Mel Gibson and Roman Polanski: Are they tarred forever?
In an ever-more interconnected world, finding common ground on morals is difficult, meaning would-be pariahs like Mel Gibson or Roman Polanski meet with only scattered and ephemeral outrage.
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The threshold for even “pariah-for-a-day” status is getting lower with every scandal, says PR and reputation expert Adam Kluger. But there is no guarantee of absolution or condemnation for any given offense, he points out. “It is a mixture of many factors such as likability, past track record, and the seriousness of the deed,” he says. Today’s public figures, whether athletes, movie stars or politicians, have the added burden of zero privacy. “Most of us have done or said things we aren’t proud of, but we don’t have to see them going viral all over the Internet and then edited and mashed up with the worst parts played over and over,” he says. This, of course, is aside from the very real fact that in the entertainment world, a “bad boy” image is often good for a career.Skip to next paragraph
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The media’s role is fueling a downward spiral in shared moral values, says Walter Guarino, strategic communication professor at Seton Hall University and president of SGW Advertising Agency. “Sensationalism may have been upgraded in order to enhance sales,” he writes in an email, adding, “with the speed of online news, bad news travels faster than ever,” pointing to the ratings value of the recorded Mel Gibson phone call.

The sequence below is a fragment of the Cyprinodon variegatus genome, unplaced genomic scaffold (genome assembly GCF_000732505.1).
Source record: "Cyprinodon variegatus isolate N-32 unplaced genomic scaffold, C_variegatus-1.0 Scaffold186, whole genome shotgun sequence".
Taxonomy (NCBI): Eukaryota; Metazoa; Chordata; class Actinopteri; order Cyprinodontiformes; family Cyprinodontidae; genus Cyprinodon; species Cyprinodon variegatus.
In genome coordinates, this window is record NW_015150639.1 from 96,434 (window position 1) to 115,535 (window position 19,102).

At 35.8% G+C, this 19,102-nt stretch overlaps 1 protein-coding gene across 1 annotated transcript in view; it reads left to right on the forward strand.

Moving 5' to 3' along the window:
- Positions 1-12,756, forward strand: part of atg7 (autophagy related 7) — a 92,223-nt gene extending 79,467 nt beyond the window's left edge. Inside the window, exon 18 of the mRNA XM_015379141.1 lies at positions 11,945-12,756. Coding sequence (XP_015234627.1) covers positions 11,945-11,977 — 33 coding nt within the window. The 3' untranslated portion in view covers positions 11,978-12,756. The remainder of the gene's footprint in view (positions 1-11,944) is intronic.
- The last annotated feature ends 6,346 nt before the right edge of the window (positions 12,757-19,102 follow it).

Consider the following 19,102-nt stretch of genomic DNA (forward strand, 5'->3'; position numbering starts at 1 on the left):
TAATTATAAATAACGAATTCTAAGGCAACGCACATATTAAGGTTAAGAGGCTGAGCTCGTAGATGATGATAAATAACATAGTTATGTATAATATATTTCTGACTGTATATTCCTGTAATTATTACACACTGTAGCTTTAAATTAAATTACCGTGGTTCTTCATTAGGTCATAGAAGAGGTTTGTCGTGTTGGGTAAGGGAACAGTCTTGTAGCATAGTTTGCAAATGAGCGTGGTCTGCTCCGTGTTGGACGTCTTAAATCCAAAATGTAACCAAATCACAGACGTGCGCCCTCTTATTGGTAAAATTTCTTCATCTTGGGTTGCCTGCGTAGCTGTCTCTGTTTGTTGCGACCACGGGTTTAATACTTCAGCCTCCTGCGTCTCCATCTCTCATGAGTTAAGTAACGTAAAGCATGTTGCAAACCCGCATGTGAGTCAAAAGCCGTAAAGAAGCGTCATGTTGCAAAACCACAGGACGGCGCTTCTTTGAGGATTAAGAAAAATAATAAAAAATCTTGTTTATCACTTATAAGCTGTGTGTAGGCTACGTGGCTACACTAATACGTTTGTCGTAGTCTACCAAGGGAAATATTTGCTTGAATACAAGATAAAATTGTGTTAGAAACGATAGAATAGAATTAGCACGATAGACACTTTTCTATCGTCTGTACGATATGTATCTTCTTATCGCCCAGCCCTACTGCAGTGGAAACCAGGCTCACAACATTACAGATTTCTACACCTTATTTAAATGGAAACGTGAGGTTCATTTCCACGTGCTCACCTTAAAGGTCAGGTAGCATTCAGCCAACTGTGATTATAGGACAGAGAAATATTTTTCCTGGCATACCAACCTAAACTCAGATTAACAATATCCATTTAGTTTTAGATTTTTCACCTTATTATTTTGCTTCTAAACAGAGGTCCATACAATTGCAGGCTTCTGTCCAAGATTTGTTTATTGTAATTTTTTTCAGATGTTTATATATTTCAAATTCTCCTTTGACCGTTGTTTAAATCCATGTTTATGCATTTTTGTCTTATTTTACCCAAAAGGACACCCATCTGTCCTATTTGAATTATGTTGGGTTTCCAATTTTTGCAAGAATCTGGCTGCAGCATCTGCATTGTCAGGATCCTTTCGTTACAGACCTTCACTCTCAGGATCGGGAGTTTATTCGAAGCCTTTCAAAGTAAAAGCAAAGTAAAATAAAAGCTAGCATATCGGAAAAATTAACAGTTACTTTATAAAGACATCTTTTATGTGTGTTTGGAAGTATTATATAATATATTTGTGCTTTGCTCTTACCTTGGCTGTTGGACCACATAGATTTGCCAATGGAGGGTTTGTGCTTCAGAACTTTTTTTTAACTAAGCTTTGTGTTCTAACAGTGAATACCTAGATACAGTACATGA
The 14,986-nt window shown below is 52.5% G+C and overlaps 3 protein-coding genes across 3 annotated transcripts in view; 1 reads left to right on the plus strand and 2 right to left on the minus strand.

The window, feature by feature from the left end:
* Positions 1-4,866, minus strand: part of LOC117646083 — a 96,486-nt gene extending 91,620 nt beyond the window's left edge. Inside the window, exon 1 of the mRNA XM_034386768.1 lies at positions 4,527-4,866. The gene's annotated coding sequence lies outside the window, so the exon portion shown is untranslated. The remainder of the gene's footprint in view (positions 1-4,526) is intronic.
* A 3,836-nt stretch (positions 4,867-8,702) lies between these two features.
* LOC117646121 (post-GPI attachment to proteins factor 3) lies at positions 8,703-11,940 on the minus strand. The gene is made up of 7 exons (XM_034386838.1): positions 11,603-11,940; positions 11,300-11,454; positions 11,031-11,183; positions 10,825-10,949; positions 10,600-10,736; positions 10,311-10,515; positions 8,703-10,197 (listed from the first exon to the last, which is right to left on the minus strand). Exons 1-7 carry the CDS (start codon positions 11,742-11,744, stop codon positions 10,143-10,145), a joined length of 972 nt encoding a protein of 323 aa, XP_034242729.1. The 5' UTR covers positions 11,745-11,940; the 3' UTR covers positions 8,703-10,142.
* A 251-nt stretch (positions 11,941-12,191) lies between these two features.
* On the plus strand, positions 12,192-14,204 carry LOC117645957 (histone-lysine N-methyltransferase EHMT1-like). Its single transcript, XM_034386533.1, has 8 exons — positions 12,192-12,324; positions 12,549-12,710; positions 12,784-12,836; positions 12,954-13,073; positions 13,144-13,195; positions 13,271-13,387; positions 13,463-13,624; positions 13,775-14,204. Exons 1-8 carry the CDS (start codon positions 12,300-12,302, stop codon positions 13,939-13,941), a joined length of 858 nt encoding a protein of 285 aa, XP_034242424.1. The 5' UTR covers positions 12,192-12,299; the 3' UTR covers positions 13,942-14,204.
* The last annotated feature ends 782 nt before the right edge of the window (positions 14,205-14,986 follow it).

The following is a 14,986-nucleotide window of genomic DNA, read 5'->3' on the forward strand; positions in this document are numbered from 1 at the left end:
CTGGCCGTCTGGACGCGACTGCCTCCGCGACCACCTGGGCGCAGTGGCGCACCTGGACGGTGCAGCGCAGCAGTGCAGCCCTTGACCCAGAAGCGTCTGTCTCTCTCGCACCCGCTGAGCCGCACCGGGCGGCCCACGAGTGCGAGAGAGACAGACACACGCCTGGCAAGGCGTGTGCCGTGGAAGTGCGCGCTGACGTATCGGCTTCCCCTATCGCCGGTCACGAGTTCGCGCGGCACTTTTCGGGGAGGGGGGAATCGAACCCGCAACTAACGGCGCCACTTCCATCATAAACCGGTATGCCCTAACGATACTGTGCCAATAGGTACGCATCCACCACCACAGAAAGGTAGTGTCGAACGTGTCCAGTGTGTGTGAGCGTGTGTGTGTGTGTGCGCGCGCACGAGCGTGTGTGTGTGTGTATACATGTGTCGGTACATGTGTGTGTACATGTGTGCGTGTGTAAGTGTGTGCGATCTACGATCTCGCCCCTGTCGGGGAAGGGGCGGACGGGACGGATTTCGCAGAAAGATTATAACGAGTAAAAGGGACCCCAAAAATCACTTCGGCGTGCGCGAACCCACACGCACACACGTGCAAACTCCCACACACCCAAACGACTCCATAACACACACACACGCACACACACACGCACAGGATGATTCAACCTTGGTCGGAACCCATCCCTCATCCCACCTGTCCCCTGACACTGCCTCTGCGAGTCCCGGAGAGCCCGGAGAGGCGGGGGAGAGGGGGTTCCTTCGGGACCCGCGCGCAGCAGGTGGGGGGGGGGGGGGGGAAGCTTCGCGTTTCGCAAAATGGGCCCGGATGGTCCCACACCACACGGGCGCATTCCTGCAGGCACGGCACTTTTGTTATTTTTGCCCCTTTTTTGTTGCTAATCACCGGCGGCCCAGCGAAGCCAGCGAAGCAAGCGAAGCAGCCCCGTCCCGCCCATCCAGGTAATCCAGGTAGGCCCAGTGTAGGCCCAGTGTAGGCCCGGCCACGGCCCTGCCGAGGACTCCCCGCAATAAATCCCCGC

“The line does get fuzzy about who decides who becomes a social outcast," says Mr. Kluger. "It usually revolves around the degree of criminality we as a society assign to each individual. If an Olympic athlete smokes pot, we'll forgive him. But I don't think Roman Polanski will ever have an image other than what he has now,” he adds.
While he would not have signed a petition in support of Roman Polanski as many big Hollywood names did, Mr. Wolfe says – “that is one act that is heinous and beyond the pale,” he says – he points out that the current consumer culture, “is one of forgiveness.” Even the Catholic church is not so quick to excommunicate people these days, because “a consumer culture needs customers.” Beyond that, he points to such thorny problems as the Hollywood blacklist, a postwar period in which many careers were ruined based on rumors and speculation. “While it is a good thing to have moral boundaries, there is always the danger of getting it wrong and condemning an innocent person.”
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